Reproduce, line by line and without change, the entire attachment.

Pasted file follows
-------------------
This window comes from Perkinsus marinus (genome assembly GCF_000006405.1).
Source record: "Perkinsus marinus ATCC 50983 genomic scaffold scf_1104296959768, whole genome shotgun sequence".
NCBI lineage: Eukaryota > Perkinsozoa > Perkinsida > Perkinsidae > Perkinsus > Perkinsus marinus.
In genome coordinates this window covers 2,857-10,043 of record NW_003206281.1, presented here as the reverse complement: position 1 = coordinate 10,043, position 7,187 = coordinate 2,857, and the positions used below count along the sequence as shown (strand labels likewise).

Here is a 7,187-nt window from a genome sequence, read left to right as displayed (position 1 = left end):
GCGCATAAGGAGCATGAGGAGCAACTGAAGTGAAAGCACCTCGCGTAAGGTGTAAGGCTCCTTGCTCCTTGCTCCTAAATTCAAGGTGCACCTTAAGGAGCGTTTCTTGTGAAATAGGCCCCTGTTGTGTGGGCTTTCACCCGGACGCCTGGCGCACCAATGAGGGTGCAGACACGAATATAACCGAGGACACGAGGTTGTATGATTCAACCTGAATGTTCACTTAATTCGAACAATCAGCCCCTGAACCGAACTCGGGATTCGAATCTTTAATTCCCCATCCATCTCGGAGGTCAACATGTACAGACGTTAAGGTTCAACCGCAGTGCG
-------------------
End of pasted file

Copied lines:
This window comes from Perkinsus marinus (genome assembly GCF_000006405.1).
Source record: "Perkinsus marinus ATCC 50983 genomic scaffold scf_1104296959768, whole genome shotgun sequence".
NCBI lineage: Eukaryota > Perkinsozoa > Perkinsida > Perkinsidae > Perkinsus > Perkinsus marinus.
In genome coordinates this window covers 2,857-10,043 of record NW_003206281.1, presented here as the reverse complement: position 1 = coordinate 10,043, position 7,187 = coordinate 2,857, and the positions used below count along the sequence as shown (strand labels likewise).

Here is a 7,187-nt window from a genome sequence, read left to right as displayed (position 1 = left end):
GCGCATAAGGAGCATGAGGAGCAACTGAAGTGAAAGCACCTCGCGTAAGGTGTAAGGCTCCTTGCTCCTTGCTCCTAAATTCAAGGTGCACCTTAAGGAGCGTTTCTTGTGAAATAGGCCCCTGTTGTGTGGGCTTTCACCCGGACGCCTGGCGCACCAATGAGGGTGCAGACACGAATATAACCGAGGACACGAGGTTGTATGATTCAACCTGAATGTTCACTTAATTCGAACAATCAGCCCCTGAACCGAACTCGGGATTCGAATCTTTAATTCCCCATCCATCTCGGAGGTCAACATGTACAGACGTTAAGGTTCAACCGCAGTGCG